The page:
Amutio et al. [34] observed that mindfulness was effective in reducing anger (trait) in FMS patients. Authors conclude that due to the prevalence of negative emotions in FMS and the problems to manage them [24][25][35][36][37], mindfulness seems to be a good therapeutic strategy for managing negative emotions. Mindfulness leads chronic pain patients to experience awareness and acceptance of the sensations and feelings related to their symptoms whereas they continue physically and mentally active and focus on their daily life and values [34]. Mindfulness can be conceptualized as being focus on experiences in the present moment [38]. Two basic components of mindfulness are self-regulation of attention and acceptance of one’s own experiences in a non-evaluative way (in other words, a non-reactive awareness) [39]. In consequence, mindfulness seems to be a potent pathway to learn and apply new non-reactive models of responding to the emotional suffering and tolerate pain (without suffering) associated with different disorders, including FMS [34]. However, more studies are required to document the effectiveness of mindfulness programs in the reduction and management of anger in FMS patients.

6. Conclusions

Anger-in tends to be higher in FMS patients compared to healthy participants and RA patients. FMS patients also exhibit greater levels of state and trait anxiety, worry and angry rumination than other chronic pain patients. Anger seems to amplify pain in women in general, especially those with FMS and affects more the health-related quality of life of FMS patients. In spite of the relevance of emotions in the treatment of chronic pain, including FMS, only two studies have proposed intervention programs focus on anger treatment, indicating a positive reduction in anger levels through mindfulness and a strength training program, respectively. Considering the influence of negative emotions on chronic pain (for example, anger, sadness, etc.) it is vital that anger is studied more deeply in FMS in order to provide insights directed to improve the diagnosis, treatment, and quality of life of these patients. More research is also needed on the anger subject in men with FMS since gender differences (i.e., in coping strategies, symptoms, treatment adherence, etc.) are relevant in chronic disease and treatment need to be personalized. In addition, FMS patients are likely to present with anger in clinical practice. Therefore, skills for handling with angry patient are essential for primary care providers at all levels.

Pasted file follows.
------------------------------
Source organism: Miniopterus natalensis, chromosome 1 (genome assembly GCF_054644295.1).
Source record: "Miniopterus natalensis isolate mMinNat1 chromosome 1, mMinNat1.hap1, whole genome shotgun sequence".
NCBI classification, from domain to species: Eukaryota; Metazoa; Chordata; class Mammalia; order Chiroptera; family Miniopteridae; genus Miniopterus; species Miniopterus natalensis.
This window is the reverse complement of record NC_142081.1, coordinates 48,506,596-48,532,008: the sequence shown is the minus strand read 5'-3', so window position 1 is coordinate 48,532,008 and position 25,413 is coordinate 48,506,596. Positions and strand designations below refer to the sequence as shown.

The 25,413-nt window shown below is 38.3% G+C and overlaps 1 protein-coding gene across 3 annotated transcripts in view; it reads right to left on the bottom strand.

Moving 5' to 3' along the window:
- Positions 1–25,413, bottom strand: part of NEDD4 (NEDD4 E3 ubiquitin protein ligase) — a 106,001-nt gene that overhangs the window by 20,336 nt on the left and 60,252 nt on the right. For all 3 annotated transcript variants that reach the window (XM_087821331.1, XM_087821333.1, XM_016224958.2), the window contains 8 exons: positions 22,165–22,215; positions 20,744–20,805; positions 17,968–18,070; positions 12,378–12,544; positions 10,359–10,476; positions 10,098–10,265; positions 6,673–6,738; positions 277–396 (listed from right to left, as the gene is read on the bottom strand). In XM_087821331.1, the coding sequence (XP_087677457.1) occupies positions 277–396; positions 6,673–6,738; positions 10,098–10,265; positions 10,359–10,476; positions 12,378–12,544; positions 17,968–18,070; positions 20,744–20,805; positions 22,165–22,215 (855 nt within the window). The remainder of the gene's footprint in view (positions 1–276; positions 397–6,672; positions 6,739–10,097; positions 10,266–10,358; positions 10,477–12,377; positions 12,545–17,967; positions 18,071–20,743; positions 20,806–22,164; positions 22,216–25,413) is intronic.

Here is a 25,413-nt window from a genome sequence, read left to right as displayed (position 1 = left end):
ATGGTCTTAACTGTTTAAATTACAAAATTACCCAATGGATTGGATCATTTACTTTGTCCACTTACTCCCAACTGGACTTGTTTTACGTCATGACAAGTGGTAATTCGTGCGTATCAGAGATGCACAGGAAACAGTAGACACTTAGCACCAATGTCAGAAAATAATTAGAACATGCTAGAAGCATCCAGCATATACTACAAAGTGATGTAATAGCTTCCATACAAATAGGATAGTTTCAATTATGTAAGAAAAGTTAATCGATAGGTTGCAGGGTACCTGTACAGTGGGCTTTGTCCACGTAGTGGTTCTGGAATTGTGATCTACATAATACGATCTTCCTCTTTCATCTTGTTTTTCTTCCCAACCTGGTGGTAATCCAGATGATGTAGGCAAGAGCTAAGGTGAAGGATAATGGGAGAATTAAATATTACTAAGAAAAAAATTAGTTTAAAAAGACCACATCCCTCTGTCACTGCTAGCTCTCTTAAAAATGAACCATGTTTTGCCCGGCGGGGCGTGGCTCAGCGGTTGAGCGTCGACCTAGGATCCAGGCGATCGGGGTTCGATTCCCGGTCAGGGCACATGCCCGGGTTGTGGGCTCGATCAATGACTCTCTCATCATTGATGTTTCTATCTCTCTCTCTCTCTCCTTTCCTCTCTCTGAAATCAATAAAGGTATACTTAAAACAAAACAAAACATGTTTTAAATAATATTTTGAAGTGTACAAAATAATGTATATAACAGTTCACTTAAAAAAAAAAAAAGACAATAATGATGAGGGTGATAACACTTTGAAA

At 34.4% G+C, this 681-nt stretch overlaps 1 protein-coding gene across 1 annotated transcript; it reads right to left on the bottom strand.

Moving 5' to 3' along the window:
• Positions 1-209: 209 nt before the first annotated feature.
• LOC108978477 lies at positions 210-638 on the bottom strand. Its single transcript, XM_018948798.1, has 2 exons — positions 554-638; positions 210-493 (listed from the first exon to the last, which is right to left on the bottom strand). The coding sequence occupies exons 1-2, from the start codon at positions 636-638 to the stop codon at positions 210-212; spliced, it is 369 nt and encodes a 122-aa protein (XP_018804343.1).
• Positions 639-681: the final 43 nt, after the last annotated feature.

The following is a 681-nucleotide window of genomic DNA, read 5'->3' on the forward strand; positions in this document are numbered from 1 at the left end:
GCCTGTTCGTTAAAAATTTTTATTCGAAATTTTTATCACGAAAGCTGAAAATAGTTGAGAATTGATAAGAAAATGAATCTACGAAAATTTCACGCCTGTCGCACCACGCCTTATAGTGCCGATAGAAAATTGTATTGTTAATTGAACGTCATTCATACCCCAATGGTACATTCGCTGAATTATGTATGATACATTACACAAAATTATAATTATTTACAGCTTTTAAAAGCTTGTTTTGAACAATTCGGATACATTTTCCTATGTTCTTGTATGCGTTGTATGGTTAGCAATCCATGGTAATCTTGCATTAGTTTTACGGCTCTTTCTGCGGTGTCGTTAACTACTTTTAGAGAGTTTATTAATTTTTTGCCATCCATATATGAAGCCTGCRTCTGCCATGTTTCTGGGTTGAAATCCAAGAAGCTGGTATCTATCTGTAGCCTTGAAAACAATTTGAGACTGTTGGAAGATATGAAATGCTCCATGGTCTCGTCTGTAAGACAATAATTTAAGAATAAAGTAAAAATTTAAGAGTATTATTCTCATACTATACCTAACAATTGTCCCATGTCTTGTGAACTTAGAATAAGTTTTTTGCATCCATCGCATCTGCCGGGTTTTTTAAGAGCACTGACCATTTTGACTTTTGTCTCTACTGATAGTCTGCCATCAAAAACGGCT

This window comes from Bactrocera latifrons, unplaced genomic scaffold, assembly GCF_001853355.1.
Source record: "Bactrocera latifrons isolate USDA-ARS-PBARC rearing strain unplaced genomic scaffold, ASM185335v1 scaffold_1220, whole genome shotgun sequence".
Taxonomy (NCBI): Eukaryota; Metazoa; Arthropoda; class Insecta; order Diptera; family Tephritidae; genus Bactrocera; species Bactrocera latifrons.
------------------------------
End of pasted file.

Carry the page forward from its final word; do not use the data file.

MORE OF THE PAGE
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    Sánchez, C.M.G.; Paso, G.A.R.D.; Duschek, S.; Aguilar, C.I.M. Anger in Fibromyalgia Syndrome. Encyclopedia. Available online: (accessed on 09 August 2022).
    Sánchez CMG, Paso GARD, Duschek S, Aguilar CIM. Anger in Fibromyalgia Syndrome. Encyclopedia. Available at: Accessed August 09, 2022.
    Sánchez, Carmen M. Galvez, Gustavo A. Reyes Del Paso, Stefan Duschek, Casandra I. Montoro Aguilar. "Anger in Fibromyalgia Syndrome," Encyclopedia, (accessed August 09, 2022).
    Sánchez, C.M.G., Paso, G.A.R.D., Duschek, S., & Aguilar, C.I.M. (2022, February 15). Anger in Fibromyalgia Syndrome. In Encyclopedia.
    Sánchez, Carmen M. Galvez, et al. ''Anger in Fibromyalgia Syndrome.'' Encyclopedia. Web. 15 February, 2022.